Another implication that this has is that it might influence and broaden our perspective on both early Trinitarianism as well as Christian mission. As far as application, then and now, we might do well to reiterate the notion of “the one and the many”. Just as well, we might also think more about inclusion and exclusion. Indeed, Christianity, like all other religions is exclusive but the one thing that makes Christianity quite different is that there is always an open invitation—despite gender, status, nationality, etc. as Paul affirms in Gal. 3.28. In fact, it might be good to close on that passage that has been dubbed Paul’s “Emancipation Proclamation”, a passage which reminds us that, as the many, “we are all one in Christ” (Gal. 3.28).

1 This paper is not to be reprinted or used without the consent of the author. I can be reached by email at: halc (dot) 40dp (at) mailcity (dot) com. Or visit my site at:
2 For a good discussion of this, see the introduction section of Ben Witherington’s, Grace in Galatia: A Socio-Rhetorical Commentary (Grand Rapids, MI: Eerdmans, 1998).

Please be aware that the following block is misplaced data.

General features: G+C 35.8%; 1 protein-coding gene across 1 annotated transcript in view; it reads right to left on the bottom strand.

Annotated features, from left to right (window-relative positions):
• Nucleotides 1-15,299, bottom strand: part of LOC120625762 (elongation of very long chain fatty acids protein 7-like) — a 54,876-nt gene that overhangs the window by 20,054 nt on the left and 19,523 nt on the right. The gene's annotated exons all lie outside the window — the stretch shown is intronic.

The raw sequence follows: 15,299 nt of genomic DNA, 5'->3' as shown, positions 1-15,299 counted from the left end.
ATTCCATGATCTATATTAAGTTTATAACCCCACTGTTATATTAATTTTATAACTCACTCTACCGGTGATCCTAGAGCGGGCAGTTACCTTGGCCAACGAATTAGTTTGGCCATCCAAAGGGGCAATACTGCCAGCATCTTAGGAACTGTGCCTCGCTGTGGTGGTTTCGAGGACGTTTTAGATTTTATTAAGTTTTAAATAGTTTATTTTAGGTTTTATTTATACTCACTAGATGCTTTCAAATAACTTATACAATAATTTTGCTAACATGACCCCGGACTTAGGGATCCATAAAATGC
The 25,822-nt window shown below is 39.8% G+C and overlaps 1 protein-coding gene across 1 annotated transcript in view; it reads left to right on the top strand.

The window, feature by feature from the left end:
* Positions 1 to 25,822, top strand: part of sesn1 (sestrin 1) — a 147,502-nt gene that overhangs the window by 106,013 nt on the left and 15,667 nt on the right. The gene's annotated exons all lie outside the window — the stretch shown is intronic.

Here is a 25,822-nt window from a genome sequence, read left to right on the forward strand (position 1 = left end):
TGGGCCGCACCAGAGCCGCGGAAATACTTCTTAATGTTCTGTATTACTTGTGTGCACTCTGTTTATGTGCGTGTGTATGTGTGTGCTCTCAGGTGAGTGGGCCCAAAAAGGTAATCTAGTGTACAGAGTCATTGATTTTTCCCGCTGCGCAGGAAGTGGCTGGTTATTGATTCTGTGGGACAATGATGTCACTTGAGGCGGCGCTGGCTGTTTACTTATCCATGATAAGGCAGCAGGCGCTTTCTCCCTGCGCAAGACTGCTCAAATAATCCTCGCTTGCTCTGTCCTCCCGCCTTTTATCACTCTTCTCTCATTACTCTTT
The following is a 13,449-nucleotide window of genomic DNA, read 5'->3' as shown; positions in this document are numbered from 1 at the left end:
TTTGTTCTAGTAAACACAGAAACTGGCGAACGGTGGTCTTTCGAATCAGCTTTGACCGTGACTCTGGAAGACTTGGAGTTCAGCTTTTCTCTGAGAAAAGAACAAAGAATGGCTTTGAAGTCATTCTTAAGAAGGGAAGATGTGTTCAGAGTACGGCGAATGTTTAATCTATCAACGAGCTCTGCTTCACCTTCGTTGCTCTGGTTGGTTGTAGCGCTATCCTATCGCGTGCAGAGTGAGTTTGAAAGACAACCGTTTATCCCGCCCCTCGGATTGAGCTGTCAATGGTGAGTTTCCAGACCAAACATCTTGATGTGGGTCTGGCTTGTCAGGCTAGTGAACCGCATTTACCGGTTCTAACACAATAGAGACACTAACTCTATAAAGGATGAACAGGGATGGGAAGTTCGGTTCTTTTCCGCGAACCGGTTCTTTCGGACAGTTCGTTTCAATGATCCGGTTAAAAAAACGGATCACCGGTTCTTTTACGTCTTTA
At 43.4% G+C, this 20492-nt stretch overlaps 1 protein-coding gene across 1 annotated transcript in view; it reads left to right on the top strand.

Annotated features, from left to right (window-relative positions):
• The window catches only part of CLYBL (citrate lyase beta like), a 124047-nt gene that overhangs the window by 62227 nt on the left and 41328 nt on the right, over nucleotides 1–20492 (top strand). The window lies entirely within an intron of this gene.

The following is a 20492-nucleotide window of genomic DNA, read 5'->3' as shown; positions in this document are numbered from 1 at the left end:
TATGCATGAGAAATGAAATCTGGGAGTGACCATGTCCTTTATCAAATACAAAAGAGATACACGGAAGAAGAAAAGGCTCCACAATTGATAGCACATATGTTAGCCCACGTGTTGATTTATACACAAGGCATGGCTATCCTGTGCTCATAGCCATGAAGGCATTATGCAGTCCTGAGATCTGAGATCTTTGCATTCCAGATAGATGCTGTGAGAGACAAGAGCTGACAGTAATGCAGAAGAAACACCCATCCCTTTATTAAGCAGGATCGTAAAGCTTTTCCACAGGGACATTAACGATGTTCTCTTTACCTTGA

3 Of course, much has been written on this topic. For a short but very practical and detailed discussion of the subject, though, see James D. G. Dunn’s, The Justice of God: A Fresh Look at the Old Doctrine of Justification by Faith (Grand Rapids, MI: Eerdmans, 1994).
4 Immediately, one thinks of the works of Mark Nanos, The Irony of Galatians: Paul’s Letter in First-Century Context (Minneapolis, MN: Fortress Press, 2002), or even more, Jerry Sumney, Servants of Satan, False Brothers, And Other Opponents of Paul (Sheffield: Sheffield Press, 1999) and Identifying Paul’s Opponents: The Question of Method in 2 Corinthians (Sheffield: Sheffield Press, 1990).
5 Two of my works on this subject are: “The Role of Change in Galatians: Examining the Exordium,” Annual Meeting of the Stone-Campbell Journal, Cincinnati, OH, March 2007 and “Innovation & Galatians: A Comparative Case Study,” Annual Meeting of the Stone-Campbell Journal, Cincinnati, OH, April 2008 (forthcoming). Again, see also the works of Dunn and Sumney.
6 I am assuming that my readers are familiar enough with Galatians that I do not need to cite a multitude of verses. Thus, in this essay, I will only offer verse markers when absolutely necessary.